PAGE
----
[Preview] Monster Hunter Wilds is cinematic next gen hunting

[Preview] Monster Hunter Wilds is cinematic next gen hunting

Capcom makes hunting into a gosh darn narrative

The moment that the hands-off demo of Capcom’s Monster Hunter Wilds began at my Summer Game Fest appointment, I knew that this was going to be an incredibly special game. I’ve played MonHun in the past, owning 5 or 6 editions of the games, and when the series finally “clicked” with me I realized how much of a precise, step-by-step loop it was meant to be. We’re not supposed to hack at a beast and walk away a winner, we need to play to its strengths and weaknesses.

Wilds both reaffirms this notion and blows it out of the water. Or desert, in this case. Because, this demo that I was watching unfold was a spectacular exposition of monster hunting as an art form.

Much like previous games in the series, we have a hunter with a weapon, a plot built around some mystery, and environments that are massive and detailed. Oh, and monsters, too. The demo kicks off as our Hunter and their companions set off from a base camp to a town known for its cheese (yes, CHEESE). It’s stunning seeing the world unfurl around the mounted riders as they race to the town, and once the munitions and supplies are set, they’re off to hunt their big target: the Alpha Doshaguma. This is most successfully done by understanding the time of day (there’s a day/night cycle) and the general feeding grounds that the beast tends to be found at, and then opening the map to set the target. The maps are huge, with minimal to no loading times between the zones — it really does feel like a giant open world, but that statement is a monument to the developers pushing this hardware to make it truly feel next gen.

As Monster Hunter has grown and developed as a series, so have its systems and AI evolved. In Wilds the enemies are as much a part of the environment and tools as they are the target; we can set up mobile base camps, but the monsters can destroy them if we leave them unattended for too long. That’s why, the developers tell us, it’s important to store less these camps, keeping most things within our own reach or we may lose valuable assets if a beast wanders too close.

The Doshaguma that we’re on the trail of is an Alpha, and it roams with a pack of three others. The monster itself is part gorilla, part bison, and all angry — and the battle itself turns out to be just as violent and loud as the thing we’re hunting. As the battle takes place, some typical Monster Hunter ideas fall into place: watch, plan, attack, and chip away. But this isn’t just a typical MonHun. This is something that changes, and it changes quickly. As our intrepid Hunter starts to engage with the Alpha, the subordinate Doshagumas keep getting in the way, so it’s important to try and get the big guy separated. That’s obviously easier said than done, as all of them are antagonized and biting at a fever pitch. The best way isn’t to take them all out but to play to the Alpha’s strengths, and that includes using the monsters as an environmental aspect. The Hunter begins to move away from the pack, and the pack gives chase until eventually we come across another monster’s sand trap. As this is a huge trap, the Doshagumas all get sucked in, with only the Alpha being the strongest one able to claw out and escape and continue its chase.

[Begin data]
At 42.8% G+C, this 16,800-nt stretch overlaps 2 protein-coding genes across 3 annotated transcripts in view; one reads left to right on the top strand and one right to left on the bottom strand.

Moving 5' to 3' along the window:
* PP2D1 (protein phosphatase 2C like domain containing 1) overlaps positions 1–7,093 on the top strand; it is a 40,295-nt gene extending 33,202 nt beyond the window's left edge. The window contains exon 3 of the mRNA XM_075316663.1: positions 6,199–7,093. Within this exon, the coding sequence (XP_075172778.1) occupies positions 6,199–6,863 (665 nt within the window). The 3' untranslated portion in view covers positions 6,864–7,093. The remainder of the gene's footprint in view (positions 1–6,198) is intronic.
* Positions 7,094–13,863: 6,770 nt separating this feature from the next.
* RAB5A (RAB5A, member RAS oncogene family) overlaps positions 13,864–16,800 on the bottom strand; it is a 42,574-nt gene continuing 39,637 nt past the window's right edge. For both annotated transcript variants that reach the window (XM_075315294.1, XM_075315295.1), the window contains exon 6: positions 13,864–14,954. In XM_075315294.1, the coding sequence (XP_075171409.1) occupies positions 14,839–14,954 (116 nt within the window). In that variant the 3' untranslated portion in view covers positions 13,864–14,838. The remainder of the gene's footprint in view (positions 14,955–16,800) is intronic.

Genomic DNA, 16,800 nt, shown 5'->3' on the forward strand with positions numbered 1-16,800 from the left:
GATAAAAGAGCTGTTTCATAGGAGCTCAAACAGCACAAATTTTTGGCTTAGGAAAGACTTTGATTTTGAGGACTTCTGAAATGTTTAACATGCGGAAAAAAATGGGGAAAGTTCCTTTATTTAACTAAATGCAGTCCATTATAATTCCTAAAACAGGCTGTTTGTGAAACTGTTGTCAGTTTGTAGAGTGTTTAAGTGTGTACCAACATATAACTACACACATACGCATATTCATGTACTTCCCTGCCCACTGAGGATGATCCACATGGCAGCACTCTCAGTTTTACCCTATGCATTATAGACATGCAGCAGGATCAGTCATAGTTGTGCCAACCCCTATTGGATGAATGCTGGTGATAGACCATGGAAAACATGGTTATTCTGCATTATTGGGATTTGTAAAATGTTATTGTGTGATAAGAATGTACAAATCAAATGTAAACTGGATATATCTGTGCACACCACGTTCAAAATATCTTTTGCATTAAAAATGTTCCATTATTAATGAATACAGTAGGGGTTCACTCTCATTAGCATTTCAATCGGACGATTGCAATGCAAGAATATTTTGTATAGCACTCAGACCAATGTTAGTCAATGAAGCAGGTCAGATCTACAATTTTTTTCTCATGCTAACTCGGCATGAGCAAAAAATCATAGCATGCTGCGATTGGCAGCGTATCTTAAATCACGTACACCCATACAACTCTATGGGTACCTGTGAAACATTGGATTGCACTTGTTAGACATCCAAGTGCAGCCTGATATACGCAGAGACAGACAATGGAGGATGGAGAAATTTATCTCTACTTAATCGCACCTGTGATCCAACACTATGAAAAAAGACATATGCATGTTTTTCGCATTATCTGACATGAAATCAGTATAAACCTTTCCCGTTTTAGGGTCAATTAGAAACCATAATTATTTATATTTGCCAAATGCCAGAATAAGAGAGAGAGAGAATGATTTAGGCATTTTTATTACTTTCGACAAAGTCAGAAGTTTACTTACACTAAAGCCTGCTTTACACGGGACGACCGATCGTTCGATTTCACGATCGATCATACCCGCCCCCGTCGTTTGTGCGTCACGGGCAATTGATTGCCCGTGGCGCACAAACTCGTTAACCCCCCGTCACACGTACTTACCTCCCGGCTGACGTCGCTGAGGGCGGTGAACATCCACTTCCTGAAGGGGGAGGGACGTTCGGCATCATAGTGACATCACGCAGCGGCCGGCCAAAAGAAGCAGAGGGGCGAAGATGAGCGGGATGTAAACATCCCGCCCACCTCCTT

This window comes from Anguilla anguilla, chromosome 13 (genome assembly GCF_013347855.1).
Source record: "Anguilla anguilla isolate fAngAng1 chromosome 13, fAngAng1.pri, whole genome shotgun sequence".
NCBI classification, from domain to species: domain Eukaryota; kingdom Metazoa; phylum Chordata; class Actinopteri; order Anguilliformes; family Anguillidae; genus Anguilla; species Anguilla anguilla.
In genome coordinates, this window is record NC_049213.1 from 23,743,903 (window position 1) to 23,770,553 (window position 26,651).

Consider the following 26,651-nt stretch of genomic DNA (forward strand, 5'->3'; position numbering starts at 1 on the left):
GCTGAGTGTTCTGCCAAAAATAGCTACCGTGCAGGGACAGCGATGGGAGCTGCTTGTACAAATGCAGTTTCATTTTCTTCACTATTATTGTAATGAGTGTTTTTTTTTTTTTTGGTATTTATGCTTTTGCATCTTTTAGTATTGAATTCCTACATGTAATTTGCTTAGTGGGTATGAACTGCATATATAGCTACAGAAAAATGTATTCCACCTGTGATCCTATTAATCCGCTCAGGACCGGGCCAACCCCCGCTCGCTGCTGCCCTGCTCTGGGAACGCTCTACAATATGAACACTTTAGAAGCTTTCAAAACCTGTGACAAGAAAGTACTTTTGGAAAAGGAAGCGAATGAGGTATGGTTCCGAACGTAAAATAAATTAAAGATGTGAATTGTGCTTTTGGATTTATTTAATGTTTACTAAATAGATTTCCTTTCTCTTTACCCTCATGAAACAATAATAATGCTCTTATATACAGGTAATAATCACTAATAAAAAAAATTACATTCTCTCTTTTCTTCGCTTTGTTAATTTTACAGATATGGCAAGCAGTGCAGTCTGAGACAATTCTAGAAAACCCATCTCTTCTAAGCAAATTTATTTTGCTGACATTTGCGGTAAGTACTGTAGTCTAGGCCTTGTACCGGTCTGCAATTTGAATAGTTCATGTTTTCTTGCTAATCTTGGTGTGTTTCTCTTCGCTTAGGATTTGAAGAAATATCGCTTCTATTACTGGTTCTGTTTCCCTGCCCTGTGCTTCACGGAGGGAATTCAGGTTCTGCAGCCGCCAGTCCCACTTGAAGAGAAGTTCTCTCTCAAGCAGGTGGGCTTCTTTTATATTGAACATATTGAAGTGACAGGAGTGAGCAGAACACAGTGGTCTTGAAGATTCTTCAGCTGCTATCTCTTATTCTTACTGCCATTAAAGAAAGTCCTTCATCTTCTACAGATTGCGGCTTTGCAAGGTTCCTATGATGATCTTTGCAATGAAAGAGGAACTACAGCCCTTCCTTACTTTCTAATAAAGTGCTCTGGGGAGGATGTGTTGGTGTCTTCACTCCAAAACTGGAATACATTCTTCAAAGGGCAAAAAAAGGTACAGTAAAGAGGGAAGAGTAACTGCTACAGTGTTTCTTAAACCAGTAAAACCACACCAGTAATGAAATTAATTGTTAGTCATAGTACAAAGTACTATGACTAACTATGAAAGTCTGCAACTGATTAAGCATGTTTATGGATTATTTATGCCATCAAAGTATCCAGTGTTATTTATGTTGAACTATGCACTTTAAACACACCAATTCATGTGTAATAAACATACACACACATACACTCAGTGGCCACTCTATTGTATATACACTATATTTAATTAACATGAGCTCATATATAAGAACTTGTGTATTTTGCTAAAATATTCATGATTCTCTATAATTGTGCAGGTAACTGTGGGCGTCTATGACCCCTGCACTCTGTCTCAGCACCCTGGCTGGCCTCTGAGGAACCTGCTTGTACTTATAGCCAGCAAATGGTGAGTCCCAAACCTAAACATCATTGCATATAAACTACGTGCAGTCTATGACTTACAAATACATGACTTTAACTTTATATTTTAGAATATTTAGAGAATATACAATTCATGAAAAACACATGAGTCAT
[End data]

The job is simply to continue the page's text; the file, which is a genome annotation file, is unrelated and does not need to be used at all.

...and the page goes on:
Back in the cheese town of Kunata we heard about an incoming sandstorm. Monster Hunter Wilds has environmental storms that can alter battles and make them perilous for us and for the enemies. Well, the sandstorm is about to arrive, but instead of running away we head directly into it. Sure, the Alpha Doshaguma may become even more violent, but the damage it takes will be greater. When the storm finally hits it looks and sounds and feels like something out of DUNE, with wind whipping around and visibility down to zero. We can hear the monster screaming and see it flailing, and the Hunter does their best to avoid and attack. The storms are wild (WILD!) and yet should we survive we’re treated to something akin to an Eden that greens the world around us. We can suddenly heal up and take a quick breather, gathering some resources as the terrain moves from being engulfed in sand to being engulfed in life.

It’s at this point we set up a new temporary base camp, set our secondary weapon, and call in help from some friends to join us in our hunt. And then we’re off, for hopefully the final part of the hunt — except the Doshaguma still has a considerable amount of health left, even though it’s showing the scars of the battle.

And that’s when the developers remind us that we can use monsters as tools, too. The hunting team leads the Doshaguma to the den of an Apex level predator, which begins to battle it over territory. The Doshaguma knows that it’s clearly outmatched and tries to escape, but not before the Apex beast uses attacks and lightning to wear it down to a much more manageable level. With the Alpha Doshaguma now hurting, and us at a safe distance from the Apex, we stop, turn, and fight. And fight. And fight. Explosives are set, our Hunter quickly switches to the secondary weapon (from the back of their seikret mount) and goes all in until the best is felled. Out comes the hunting knife.

The entire sequence, the full hunt, takes somewhere around 25 minutes and is completely exhilarating. It’s easy to use the words “edge of our seats” but it was at that level, we were all leaning in. It felt like watching a high-production cinematic, not an actual in-gameplay fight, and it proved the power of the newest generation of consoles.

When Monster Hunter Wilds finally lands in our devices in 2025, it’ll bring with it some of the biggest advances in the series and open up a massive world that could leave us catching our breaths.